*Alarms and Excursions* (Theatre Royal, Brighton)

Victorian novelist Charles Dickens once wrote, “Electric communication will never be a substitute for the face of someone who with their soul encourages another person to be brave and true.” All these years later, the problems caused by all manner of modern communication gadgets - and the failure of humans to relate properly to one another - is at the heart of a new touring production of *Alarms and Excursions.*

Michael Frayn’s 1998 comedy of technological errors is actually a compendium of eight short plays performed by four actors and it’s not unlike visiting a sushi bar: a few tasty dishes on a conveyor belt that goes round and round with the same morsels cropping up again and again. Happily, just when you start to feel a sense of overkill on the initial premise, the playlet or mood changes.

Audiences expecting the skilful out and out farce of Noises Off have to be content with the more subtle swipe of the writer’s pen here, as Frayn examines the all too familiar nuisance of malfunctioning modern technology and the embarrassing social dilemmas caused by human inability to relate, even by means of a common language.

Proving that progress comes at a price the short plays and Footlights-style revue sketches (including new material added for this production) are sometimes rages against the machine, sometimes observations on humanity, but always comments on the nature of communication and the versatile and ever-dependable cast of four (Robert Daws, Belinda Lang, Aden Gillett and Serena Evans) give tour de force performances, with slick direction by Joe Harmston.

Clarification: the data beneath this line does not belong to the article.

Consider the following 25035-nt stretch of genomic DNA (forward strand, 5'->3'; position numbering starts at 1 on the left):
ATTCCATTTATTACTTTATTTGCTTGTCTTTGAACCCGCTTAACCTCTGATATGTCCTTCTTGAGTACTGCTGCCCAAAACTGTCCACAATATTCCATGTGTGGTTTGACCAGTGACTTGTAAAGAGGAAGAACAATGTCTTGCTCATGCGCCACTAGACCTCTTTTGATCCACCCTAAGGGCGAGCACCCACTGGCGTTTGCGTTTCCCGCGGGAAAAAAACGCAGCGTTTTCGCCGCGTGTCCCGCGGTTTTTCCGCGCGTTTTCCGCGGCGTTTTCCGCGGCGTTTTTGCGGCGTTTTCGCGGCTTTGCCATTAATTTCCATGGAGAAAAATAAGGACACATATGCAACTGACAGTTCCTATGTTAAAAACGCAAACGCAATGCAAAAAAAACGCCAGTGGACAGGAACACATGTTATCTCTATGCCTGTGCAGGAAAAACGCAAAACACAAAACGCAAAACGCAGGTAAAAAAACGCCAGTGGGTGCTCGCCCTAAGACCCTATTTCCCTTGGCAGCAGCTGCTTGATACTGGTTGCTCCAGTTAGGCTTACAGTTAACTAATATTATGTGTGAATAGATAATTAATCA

The opening and slightly longer offering - Alarms - is perhaps the most effective, as the two married couples have their social evening ruined by malfunctioning gadgets and gizmos, and it sets the scene for what is to follow. Interesting that among the more pleasing offerings were the scenes showing wordless reactions to situations - especially the employees at a company dinner, having to ‘multitask’ during the speech. The closing Immobiles - with four characters having to communicate unsuccessfully via traditional payphones and an answering machine - is a mini masterpiece.

As might be expected with eight plays in one, some are funnier than others though the belly laughs of the audience in rueful recognition of some of the scenarios and the more farcical elements may well mean that the message on the broader canvas was lost, which is ironic in itself.

David Guest